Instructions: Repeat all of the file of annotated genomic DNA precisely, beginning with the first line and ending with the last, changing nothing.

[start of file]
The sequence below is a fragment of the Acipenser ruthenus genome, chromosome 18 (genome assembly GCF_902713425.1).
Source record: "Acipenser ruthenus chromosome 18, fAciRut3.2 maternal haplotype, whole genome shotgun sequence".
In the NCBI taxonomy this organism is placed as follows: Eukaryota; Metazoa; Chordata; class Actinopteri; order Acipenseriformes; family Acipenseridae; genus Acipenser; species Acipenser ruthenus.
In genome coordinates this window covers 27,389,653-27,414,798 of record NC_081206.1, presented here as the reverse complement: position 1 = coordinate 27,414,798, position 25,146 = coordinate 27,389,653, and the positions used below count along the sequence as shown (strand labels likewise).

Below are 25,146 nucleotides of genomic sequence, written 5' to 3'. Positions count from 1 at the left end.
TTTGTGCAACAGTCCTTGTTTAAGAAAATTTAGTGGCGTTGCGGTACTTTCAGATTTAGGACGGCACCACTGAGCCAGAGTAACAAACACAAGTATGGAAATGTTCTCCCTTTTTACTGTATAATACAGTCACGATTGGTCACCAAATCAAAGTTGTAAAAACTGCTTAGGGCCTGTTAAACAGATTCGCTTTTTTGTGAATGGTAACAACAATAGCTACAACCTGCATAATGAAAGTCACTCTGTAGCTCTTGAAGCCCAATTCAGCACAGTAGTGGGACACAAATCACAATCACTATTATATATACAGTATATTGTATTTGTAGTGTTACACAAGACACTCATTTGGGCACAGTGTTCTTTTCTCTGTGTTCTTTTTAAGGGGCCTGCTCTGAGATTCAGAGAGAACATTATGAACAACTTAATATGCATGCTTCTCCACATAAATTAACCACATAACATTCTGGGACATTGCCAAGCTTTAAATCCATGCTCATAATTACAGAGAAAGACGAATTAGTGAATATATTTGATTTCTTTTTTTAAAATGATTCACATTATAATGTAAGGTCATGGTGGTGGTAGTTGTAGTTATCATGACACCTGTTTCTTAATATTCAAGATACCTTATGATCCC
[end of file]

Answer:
The sequence below is a fragment of the Acipenser ruthenus genome, chromosome 18 (genome assembly GCF_902713425.1).
Source record: "Acipenser ruthenus chromosome 18, fAciRut3.2 maternal haplotype, whole genome shotgun sequence".
In the NCBI taxonomy this organism is placed as follows: Eukaryota; Metazoa; Chordata; class Actinopteri; order Acipenseriformes; family Acipenseridae; genus Acipenser; species Acipenser ruthenus.
In genome coordinates this window covers 27,389,653-27,414,798 of record NC_081206.1, presented here as the reverse complement: position 1 = coordinate 27,414,798, position 25,146 = coordinate 27,389,653, and the positions used below count along the sequence as shown (strand labels likewise).

Below are 25,146 nucleotides of genomic sequence, written 5' to 3'. Positions count from 1 at the left end.
TTTGTGCAACAGTCCTTGTTTAAGAAAATTTAGTGGCGTTGCGGTACTTTCAGATTTAGGACGGCACCACTGAGCCAGAGTAACAAACACAAGTATGGAAATGTTCTCCCTTTTTACTGTATAATACAGTCACGATTGGTCACCAAATCAAAGTTGTAAAAACTGCTTAGGGCCTGTTAAACAGATTCGCTTTTTTGTGAATGGTAACAACAATAGCTACAACCTGCATAATGAAAGTCACTCTGTAGCTCTTGAAGCCCAATTCAGCACAGTAGTGGGACACAAATCACAATCACTATTATATATACAGTATATTGTATTTGTAGTGTTACACAAGACACTCATTTGGGCACAGTGTTCTTTTCTCTGTGTTCTTTTTAAGGGGCCTGCTCTGAGATTCAGAGAGAACATTATGAACAACTTAATATGCATGCTTCTCCACATAAATTAACCACATAACATTCTGGGACATTGCCAAGCTTTAAATCCATGCTCATAATTACAGAGAAAGACGAATTAGTGAATATATTTGATTTCTTTTTTTAAAATGATTCACATTATAATGTAAGGTCATGGTGGTGGTAGTTGTAGTTATCATGACACCTGTTTCTTAATATTCAAGATACCTTATGATCCC